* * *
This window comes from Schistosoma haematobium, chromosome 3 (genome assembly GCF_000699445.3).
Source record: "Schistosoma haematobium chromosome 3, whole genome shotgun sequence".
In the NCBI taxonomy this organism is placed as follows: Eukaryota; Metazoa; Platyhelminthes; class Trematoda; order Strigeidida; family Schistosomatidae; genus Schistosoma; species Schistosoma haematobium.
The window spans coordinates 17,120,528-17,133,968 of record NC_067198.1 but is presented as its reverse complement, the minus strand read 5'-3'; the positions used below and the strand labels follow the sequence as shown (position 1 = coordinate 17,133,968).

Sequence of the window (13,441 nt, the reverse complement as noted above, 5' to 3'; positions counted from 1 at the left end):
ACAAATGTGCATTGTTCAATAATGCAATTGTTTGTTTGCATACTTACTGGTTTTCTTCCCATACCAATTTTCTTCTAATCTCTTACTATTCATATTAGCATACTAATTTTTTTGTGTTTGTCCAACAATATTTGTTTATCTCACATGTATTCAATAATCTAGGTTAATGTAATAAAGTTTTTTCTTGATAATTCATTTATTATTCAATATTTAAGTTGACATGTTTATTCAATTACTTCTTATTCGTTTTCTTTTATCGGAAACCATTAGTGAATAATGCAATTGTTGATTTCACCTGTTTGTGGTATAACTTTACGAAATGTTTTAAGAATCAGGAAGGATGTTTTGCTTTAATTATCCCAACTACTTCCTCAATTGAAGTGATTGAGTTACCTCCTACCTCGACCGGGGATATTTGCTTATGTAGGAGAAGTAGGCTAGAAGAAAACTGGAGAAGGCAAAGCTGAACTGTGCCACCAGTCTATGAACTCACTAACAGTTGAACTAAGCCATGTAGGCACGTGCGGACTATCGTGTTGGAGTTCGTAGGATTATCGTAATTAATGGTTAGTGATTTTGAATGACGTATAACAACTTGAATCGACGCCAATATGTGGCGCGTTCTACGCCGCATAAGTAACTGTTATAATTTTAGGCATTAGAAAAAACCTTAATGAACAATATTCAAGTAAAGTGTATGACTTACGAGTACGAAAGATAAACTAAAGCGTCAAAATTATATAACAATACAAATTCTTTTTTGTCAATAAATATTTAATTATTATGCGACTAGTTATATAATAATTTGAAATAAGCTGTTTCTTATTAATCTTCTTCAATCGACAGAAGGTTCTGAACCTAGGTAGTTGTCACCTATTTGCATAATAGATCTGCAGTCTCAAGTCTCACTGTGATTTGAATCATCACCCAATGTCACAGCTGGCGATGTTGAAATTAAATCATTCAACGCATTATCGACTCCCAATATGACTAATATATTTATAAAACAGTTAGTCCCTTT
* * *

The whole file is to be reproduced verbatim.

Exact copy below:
This window comes from Schistosoma haematobium, chromosome 3 (genome assembly GCF_000699445.3).
Source record: "Schistosoma haematobium chromosome 3, whole genome shotgun sequence".
In the NCBI taxonomy this organism is placed as follows: Eukaryota; Metazoa; Platyhelminthes; class Trematoda; order Strigeidida; family Schistosomatidae; genus Schistosoma; species Schistosoma haematobium.
The window spans coordinates 17,120,528-17,133,968 of record NC_067198.1 but is presented as its reverse complement, the minus strand read 5'-3'; the positions used below and the strand labels follow the sequence as shown (position 1 = coordinate 17,133,968).

Sequence of the window (13,441 nt, the reverse complement as noted above, 5' to 3'; positions counted from 1 at the left end):
ACAAATGTGCATTGTTCAATAATGCAATTGTTTGTTTGCATACTTACTGGTTTTCTTCCCATACCAATTTTCTTCTAATCTCTTACTATTCATATTAGCATACTAATTTTTTTGTGTTTGTCCAACAATATTTGTTTATCTCACATGTATTCAATAATCTAGGTTAATGTAATAAAGTTTTTTCTTGATAATTCATTTATTATTCAATATTTAAGTTGACATGTTTATTCAATTACTTCTTATTCGTTTTCTTTTATCGGAAACCATTAGTGAATAATGCAATTGTTGATTTCACCTGTTTGTGGTATAACTTTACGAAATGTTTTAAGAATCAGGAAGGATGTTTTGCTTTAATTATCCCAACTACTTCCTCAATTGAAGTGATTGAGTTACCTCCTACCTCGACCGGGGATATTTGCTTATGTAGGAGAAGTAGGCTAGAAGAAAACTGGAGAAGGCAAAGCTGAACTGTGCCACCAGTCTATGAACTCACTAACAGTTGAACTAAGCCATGTAGGCACGTGCGGACTATCGTGTTGGAGTTCGTAGGATTATCGTAATTAATGGTTAGTGATTTTGAATGACGTATAACAACTTGAATCGACGCCAATATGTGGCGCGTTCTACGCCGCATAAGTAACTGTTATAATTTTAGGCATTAGAAAAAACCTTAATGAACAATATTCAAGTAAAGTGTATGACTTACGAGTACGAAAGATAAACTAAAGCGTCAAAATTATATAACAATACAAATTCTTTTTTGTCAATAAATATTTAATTATTATGCGACTAGTTATATAATAATTTGAAATAAGCTGTTTCTTATTAATCTTCTTCAATCGACAGAAGGTTCTGAACCTAGGTAGTTGTCACCTATTTGCATAATAGATCTGCAGTCTCAAGTCTCACTGTGATTTGAATCATCACCCAATGTCACAGCTGGCGATGTTGAAATTAAATCATTCAACGCATTATCGACTCCCAATATGACTAATATATTTATAAAACAGTTAGTCCCTTT